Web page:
pecisk at gmail.com
Mon Jun 30 21:05:23 BST 2008
2008/6/30 luca (ᴉ) innurindi <luca at innurindi.net>:
> Matthias Urlichs <smurf at smurf.noris.de> writes:
>> luca (ᴉ) innurindi:
>>> So the change of the license doesn't affect the translation of the
>>> Ubuntu operating system but other specific software?
>> Why shouldn't it?
> I wanted to understand better what you meant with the term "specific
> open source software", so the question affects as it was my first
> impression all the translation of the Ubuntu operating system, made in
> the past or in the future.
> So the BSD license isn't for me the best solution because of the
> considerations made in my previous email.
> And it still exists the problem with the upstream translations: we
> can't use them if they are in GPL because in this way we change
> arbitrary their license.
BSD license is meant just for translation entered within Launchpad
system (as far as I understand) - system give you a string, you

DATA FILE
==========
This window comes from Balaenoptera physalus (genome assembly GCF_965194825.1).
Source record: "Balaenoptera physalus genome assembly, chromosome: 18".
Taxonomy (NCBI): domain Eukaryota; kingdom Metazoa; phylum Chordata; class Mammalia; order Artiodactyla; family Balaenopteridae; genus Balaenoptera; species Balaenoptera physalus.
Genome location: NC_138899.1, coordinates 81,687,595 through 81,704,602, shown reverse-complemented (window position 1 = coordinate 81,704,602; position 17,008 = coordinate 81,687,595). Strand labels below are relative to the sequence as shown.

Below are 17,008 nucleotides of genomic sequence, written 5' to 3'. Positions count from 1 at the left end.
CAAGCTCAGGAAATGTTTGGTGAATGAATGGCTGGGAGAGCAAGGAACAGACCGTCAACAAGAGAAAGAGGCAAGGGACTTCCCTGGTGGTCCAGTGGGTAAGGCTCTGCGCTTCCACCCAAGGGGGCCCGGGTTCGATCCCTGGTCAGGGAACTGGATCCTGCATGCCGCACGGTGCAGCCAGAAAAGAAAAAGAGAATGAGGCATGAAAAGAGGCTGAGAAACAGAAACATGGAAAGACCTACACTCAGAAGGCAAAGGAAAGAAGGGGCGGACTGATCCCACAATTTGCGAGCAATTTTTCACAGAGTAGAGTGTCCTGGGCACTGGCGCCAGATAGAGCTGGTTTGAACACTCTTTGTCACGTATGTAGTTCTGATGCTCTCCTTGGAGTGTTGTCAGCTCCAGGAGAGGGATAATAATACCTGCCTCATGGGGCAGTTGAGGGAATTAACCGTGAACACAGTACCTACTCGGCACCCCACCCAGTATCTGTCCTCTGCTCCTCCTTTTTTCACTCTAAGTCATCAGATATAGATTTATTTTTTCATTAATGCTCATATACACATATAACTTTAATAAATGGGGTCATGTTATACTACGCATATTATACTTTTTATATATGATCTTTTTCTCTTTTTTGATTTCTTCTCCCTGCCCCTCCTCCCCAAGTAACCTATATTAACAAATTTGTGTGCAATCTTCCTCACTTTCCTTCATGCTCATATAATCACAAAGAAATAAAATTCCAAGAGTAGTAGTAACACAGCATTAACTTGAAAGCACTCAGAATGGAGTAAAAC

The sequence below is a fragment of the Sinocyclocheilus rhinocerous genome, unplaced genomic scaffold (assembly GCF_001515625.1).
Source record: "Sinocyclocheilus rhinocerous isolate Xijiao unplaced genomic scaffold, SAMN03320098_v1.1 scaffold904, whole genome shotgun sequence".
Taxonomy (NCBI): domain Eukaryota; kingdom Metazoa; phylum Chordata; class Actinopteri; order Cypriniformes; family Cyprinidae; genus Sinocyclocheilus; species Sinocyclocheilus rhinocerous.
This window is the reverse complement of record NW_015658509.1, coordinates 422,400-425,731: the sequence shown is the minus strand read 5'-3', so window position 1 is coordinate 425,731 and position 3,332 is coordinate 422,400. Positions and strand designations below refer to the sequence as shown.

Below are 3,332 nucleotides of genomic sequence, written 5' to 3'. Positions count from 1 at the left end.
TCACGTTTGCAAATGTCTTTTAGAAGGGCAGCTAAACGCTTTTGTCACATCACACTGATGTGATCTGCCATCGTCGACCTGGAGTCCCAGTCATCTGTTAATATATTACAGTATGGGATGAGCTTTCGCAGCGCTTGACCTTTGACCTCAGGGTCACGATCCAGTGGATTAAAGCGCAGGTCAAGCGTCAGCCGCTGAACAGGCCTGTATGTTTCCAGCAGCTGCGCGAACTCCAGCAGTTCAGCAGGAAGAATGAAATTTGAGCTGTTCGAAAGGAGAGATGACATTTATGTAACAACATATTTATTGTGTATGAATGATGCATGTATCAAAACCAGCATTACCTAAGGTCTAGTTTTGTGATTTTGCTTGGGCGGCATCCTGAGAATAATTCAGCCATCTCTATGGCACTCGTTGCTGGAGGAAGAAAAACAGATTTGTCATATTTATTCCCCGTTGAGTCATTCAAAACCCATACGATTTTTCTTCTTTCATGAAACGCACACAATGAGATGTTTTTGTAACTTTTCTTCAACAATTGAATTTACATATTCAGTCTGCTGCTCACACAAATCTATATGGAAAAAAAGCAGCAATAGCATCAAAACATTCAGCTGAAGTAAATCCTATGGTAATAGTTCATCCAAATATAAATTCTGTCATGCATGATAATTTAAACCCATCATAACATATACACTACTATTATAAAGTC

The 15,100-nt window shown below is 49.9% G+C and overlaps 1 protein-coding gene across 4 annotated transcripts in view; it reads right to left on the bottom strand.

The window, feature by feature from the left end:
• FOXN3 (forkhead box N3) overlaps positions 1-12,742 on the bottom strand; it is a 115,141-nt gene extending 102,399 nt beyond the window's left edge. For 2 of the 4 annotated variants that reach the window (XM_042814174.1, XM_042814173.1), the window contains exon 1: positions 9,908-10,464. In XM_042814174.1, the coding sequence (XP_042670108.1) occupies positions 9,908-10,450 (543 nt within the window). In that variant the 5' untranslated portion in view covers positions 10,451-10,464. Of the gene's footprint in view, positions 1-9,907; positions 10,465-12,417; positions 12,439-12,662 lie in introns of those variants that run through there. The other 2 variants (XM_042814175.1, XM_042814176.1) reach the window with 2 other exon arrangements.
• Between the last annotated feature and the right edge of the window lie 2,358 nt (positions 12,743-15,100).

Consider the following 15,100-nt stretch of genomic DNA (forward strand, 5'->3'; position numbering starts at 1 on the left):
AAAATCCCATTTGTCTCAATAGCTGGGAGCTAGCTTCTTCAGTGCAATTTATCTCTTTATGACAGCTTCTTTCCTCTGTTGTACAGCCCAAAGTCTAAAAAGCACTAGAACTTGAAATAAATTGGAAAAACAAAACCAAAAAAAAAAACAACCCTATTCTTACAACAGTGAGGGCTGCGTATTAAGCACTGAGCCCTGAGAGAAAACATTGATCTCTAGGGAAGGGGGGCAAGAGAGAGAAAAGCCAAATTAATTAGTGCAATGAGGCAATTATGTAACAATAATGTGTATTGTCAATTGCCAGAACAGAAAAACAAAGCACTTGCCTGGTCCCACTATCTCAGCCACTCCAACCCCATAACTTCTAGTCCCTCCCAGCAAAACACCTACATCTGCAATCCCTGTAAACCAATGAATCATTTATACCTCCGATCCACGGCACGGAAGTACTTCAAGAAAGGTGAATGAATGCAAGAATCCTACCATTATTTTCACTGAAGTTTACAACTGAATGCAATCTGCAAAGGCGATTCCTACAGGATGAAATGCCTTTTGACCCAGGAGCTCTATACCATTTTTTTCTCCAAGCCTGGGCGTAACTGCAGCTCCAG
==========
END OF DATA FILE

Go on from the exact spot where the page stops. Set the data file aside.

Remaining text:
translate it, therefore license it BSD and Launchpad can use this
exact string to compare it with others. In same time, it can be
included in all kind of software, even in that for what you originaly
made your translation for. It is a win-win.
So, in nutshell, imported translations (from projects sources) keep
their license. Translations made within Rosetta via form or upload by
user gets BSD licensed (if user has agreed on that) and can be used as
suggestions for other, not just GPL or LGPL software.
If you don't wanna do that way, disagree and you will have your
previously made translations removed too. So to keep your soul clean,
you can work with upstream project to keep your translations in same
license as software.
I think it is elegant solution. But it needs to be explained. BSD has
been kinda "bogeyman" for many years.
just my two cents,
More information about the ubuntu-translators